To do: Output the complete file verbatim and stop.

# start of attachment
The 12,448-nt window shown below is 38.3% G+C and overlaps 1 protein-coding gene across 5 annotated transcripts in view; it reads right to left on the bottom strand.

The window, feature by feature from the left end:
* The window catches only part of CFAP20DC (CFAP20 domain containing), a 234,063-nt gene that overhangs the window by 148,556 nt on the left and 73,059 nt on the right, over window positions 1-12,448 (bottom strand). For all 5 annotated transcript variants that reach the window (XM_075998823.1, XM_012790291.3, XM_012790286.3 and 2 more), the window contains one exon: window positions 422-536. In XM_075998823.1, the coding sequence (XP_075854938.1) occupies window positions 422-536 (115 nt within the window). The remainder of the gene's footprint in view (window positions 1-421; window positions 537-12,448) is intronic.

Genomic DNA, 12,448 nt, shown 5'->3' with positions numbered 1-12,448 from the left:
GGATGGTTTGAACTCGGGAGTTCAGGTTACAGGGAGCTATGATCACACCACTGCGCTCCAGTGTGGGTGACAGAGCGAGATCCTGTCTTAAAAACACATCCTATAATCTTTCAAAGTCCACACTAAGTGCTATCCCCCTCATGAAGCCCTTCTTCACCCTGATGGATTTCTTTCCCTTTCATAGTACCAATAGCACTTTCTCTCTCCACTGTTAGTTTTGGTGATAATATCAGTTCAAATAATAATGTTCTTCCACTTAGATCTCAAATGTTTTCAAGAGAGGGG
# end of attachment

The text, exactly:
The 12,448-nt window shown below is 38.3% G+C and overlaps 1 protein-coding gene across 5 annotated transcripts in view; it reads right to left on the bottom strand.

The window, feature by feature from the left end:
* The window catches only part of CFAP20DC (CFAP20 domain containing), a 234,063-nt gene that overhangs the window by 148,556 nt on the left and 73,059 nt on the right, over window positions 1-12,448 (bottom strand). For all 5 annotated transcript variants that reach the window (XM_075998823.1, XM_012790291.3, XM_012790286.3 and 2 more), the window contains one exon: window positions 422-536. In XM_075998823.1, the coding sequence (XP_075854938.1) occupies window positions 422-536 (115 nt within the window). The remainder of the gene's footprint in view (window positions 1-421; window positions 537-12,448) is intronic.

Genomic DNA, 12,448 nt, shown 5'->3' with positions numbered 1-12,448 from the left:
GGATGGTTTGAACTCGGGAGTTCAGGTTACAGGGAGCTATGATCACACCACTGCGCTCCAGTGTGGGTGACAGAGCGAGATCCTGTCTTAAAAACACATCCTATAATCTTTCAAAGTCCACACTAAGTGCTATCCCCCTCATGAAGCCCTTCTTCACCCTGATGGATTTCTTTCCCTTTCATAGTACCAATAGCACTTTCTCTCTCCACTGTTAGTTTTGGTGATAATATCAGTTCAAATAATAATGTTCTTCCACTTAGATCTCAAATGTTTTCAAGAGAGGGG